Michael P. Boggs, a Georgia Supreme Court justice, has been appointed chair of The Council of State Governments Justice Center’s Advisory Board.
These checklists can help law enforcement, behavior health, and local leaders determine whether their Police-Mental Health Collaboration programs align with promising practices for improving outcomes for law enforcement encounters with people with mental illnesses or who are in mental health crisis.
I arrived at the CSG Justice Center aware that the field of criminal justice has changed dramatically since our inception in 2007, presenting our organization and others with new challenges and exciting opportunities. As we entered our second decade, I felt that we first needed to be sure we understand who we are, what we stand for, and how we fit into this growing field.
A new series of free web-based training modules that provide officers with effective tools for readily recognizing signs of mental illness and interacting with people who may be in crisis has been produced through a partnership between The Guidance Center (a nonprofit child and family mental health service provider) and the Los Angeles Police Department, the Long Beach Police Department, and the Los Angeles County Sheriff’s Department.
The program will provide participating jurisdictional teams with training and intensive technical assistance designed to reorient and restructure fundamental juvenile probation/parole policies and practices in order to improve outcomes for youth and communities.
This grant program is inviting proposals from states, localities, and federally recognized tribal jurisdictions to serve as models for probation and/or parole partnerships with law enforcement and/or prosecuting agencies to reduce violent crime and recidivism among people under supervision.
In this webinar, representatives from the U.S. Department of Justice’s Bureau of Justice Assistance and the CSG Justice Center review the FY2018 Justice and Mental Health Collaboration Program grant application process.
The webinar provides a conceptual overview of the Franklin County Sheriff’s Office reentry program in Greenfield, Massachusetts, and discusses the program’s processes in three key areas: 1) interagency collaboration and information sharing; 2) staff training; and 3) screening and assessment as part of their collaborative comprehensive case plan process.
In this webinar, CSG Justice Center staff explain the training and technical assistance opportunities and resources available to FY17 JMHCP Category 3 Implementation & Expansion grantees.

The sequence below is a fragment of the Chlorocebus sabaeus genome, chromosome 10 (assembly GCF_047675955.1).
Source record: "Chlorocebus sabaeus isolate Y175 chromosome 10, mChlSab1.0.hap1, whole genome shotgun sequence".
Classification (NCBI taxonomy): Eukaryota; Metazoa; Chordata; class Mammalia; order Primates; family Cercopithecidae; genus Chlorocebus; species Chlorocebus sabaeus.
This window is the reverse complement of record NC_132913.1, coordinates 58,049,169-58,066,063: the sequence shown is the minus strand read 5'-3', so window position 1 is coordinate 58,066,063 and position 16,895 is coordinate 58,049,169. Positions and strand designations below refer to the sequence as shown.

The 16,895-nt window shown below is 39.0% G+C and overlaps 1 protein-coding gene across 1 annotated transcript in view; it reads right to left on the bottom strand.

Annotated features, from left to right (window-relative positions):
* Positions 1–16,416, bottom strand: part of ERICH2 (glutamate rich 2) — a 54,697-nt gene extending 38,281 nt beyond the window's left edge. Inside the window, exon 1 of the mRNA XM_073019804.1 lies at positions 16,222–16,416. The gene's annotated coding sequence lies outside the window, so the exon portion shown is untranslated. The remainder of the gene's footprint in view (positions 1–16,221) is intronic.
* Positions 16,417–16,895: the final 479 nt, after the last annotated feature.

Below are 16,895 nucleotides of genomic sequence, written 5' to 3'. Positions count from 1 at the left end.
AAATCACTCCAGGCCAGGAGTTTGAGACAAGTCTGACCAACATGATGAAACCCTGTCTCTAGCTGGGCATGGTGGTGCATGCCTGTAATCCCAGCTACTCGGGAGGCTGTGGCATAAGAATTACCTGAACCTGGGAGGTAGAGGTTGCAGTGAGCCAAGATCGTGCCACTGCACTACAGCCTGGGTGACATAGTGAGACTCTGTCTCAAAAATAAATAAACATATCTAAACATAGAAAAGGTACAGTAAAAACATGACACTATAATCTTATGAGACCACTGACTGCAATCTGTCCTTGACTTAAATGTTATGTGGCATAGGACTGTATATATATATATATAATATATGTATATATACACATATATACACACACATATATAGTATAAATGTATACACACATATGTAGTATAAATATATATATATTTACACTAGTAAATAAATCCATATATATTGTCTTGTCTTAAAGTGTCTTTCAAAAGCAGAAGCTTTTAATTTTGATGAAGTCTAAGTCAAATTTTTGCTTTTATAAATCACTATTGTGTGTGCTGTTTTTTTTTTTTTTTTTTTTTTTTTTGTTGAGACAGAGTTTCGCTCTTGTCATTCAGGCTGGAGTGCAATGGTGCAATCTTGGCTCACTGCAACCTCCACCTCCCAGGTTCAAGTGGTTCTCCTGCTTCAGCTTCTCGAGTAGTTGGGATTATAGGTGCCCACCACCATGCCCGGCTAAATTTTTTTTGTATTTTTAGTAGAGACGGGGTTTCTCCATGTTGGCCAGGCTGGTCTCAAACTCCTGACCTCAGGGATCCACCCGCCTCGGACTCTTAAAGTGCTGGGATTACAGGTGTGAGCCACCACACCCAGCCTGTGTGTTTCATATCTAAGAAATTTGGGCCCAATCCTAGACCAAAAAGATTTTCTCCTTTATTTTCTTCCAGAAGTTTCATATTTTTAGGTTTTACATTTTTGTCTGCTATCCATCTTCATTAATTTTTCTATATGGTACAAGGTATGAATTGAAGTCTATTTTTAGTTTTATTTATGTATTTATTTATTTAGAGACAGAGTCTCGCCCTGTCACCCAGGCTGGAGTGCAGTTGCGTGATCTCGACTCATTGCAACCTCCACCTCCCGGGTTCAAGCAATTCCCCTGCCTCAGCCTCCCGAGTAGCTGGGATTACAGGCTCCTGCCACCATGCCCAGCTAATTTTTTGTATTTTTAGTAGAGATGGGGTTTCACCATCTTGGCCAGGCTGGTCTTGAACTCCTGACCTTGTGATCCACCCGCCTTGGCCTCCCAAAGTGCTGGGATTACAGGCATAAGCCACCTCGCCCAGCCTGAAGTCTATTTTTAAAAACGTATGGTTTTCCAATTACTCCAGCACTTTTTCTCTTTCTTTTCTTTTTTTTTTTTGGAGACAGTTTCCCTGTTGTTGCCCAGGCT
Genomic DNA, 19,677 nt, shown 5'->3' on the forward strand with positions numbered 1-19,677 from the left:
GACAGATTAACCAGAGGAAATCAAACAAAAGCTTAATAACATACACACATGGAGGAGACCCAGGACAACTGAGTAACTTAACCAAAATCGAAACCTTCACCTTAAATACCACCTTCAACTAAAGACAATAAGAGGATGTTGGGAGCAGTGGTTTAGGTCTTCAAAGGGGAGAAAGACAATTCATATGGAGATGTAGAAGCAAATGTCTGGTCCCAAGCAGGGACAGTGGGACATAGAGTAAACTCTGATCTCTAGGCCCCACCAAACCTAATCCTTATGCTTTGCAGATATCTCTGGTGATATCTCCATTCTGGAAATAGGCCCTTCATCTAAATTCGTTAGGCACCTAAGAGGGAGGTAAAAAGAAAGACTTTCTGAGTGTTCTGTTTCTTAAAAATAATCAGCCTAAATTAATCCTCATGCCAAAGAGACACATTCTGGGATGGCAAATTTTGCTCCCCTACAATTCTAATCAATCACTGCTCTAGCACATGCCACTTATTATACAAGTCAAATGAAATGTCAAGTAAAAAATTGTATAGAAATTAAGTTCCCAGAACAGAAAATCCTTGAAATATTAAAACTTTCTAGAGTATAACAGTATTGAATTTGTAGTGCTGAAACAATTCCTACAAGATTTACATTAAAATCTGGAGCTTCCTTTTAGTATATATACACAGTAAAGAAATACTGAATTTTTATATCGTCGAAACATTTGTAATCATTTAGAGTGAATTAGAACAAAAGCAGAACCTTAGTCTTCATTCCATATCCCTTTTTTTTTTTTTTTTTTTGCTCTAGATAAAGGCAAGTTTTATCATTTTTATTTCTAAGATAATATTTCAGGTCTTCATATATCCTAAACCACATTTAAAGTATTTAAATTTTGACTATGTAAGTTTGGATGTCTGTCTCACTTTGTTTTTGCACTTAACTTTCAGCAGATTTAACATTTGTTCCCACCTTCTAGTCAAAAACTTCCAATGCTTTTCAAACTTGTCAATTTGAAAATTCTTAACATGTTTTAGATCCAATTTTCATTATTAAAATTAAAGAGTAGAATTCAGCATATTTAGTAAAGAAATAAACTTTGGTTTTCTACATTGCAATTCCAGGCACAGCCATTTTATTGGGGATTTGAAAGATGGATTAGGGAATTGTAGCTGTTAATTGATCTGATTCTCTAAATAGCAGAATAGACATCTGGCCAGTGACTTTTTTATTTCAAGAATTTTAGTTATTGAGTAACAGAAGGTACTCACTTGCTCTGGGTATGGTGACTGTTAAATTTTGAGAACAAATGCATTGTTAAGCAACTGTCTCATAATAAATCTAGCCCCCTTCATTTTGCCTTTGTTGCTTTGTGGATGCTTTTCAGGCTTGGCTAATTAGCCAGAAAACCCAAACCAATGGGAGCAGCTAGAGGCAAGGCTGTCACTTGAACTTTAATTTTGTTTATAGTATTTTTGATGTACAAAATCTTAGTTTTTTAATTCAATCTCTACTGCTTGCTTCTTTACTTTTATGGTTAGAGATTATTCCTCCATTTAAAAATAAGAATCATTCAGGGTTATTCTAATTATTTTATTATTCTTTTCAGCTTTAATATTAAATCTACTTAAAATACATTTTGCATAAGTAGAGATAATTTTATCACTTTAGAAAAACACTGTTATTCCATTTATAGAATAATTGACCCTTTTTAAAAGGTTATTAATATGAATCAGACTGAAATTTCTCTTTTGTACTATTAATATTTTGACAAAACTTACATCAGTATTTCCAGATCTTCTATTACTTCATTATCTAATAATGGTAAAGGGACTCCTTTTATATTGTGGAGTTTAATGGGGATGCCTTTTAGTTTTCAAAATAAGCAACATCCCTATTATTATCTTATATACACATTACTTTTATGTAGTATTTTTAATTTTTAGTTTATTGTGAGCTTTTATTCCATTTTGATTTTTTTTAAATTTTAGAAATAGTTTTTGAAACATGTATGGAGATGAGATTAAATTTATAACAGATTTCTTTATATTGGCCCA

In this webinar, CSG Justice Center staff explain the training and technical assistance opportunities and resources that are available to Justice and Mental Health Collaboration law enforcement grantees. Staff from the Bureau of Justice Assistance also provide an overview of the post-award grand management requirements.
The livestream provides an overview of effective ways to develop specialized law enforcement-based programs, and features presentations on the benefits of expanding and strengthening police-mental health collaborative efforts to include key community partners.
This report identifies innovative practices that have proven successful in reducing the arrest and incarceration of individuals living with mental illness in jurisdictions across the country.
This report from the April 2018 Officer Safety and Wellness meeting discusses how a broad range of law enforcement community members came to the table to discuss ways to eliminate persisting factors leading to line-of-duty-deaths; ways to improve access to mental health services and prevent tragedies such as suicide; and the implementation of emerging, innovative ideas for supporting the holistic health and wellness of officers and agencies across the country.
This resource is an online, comprehensive collection of information and resources focused on identifying and reducing the risk of reoffending or noncompliance with a community’s justice system requirements.
Findings described in the report are based on data from the Bureau of Justice Statistics’ 2015 Police-Public Contact Survey, a supplement to the National Crime Victimization Survey.
This report shows revised official estimates of violent criminal victimization that replace previously released 2016 estimates that did not permit year-to-year comparisons.
Most people are aware of mass incarceration, but few have heard of mass supervision. Yet behind the scenes, community supervision after prison—generally known as parole—has become one of biggest drivers of jail and prison populations in New York State. The statistics are dismal.
In Greenfield, about 75 percent of the officers have been trained on the Crisis Intervention Team, which is a model backed by the National Alliance on Mental Illness and intended to help police work better with the community they serve, particularly those with mental health or addiction challenges.
Ashley Adams, the nursing director for Pennsylvania’s Butler County jail, hopes that ultimately people with serious mental health problems have some place other to go other than jails, noting that she is part of a countywide committee involved in “Stepping Up,” a national organization devoted to reducing the number of mentally ill people being put in jail.
The grant continues established partnerships among the Lafayette Parish Sheriff’s Office, Lafayette Police Department, Acadiana Area Human Services District, Beacon Community Connections Inc., and 232-HELP.
Christian Kervick, executive director of the Delaware Criminal Justice Council, helps run one of the many entities that will benefit from the federal funding. “It’s great to be reminded every once in a while that we have a great track record of going after competitive grants…Our office has been aggressive over the past decade in thinking outside the box.”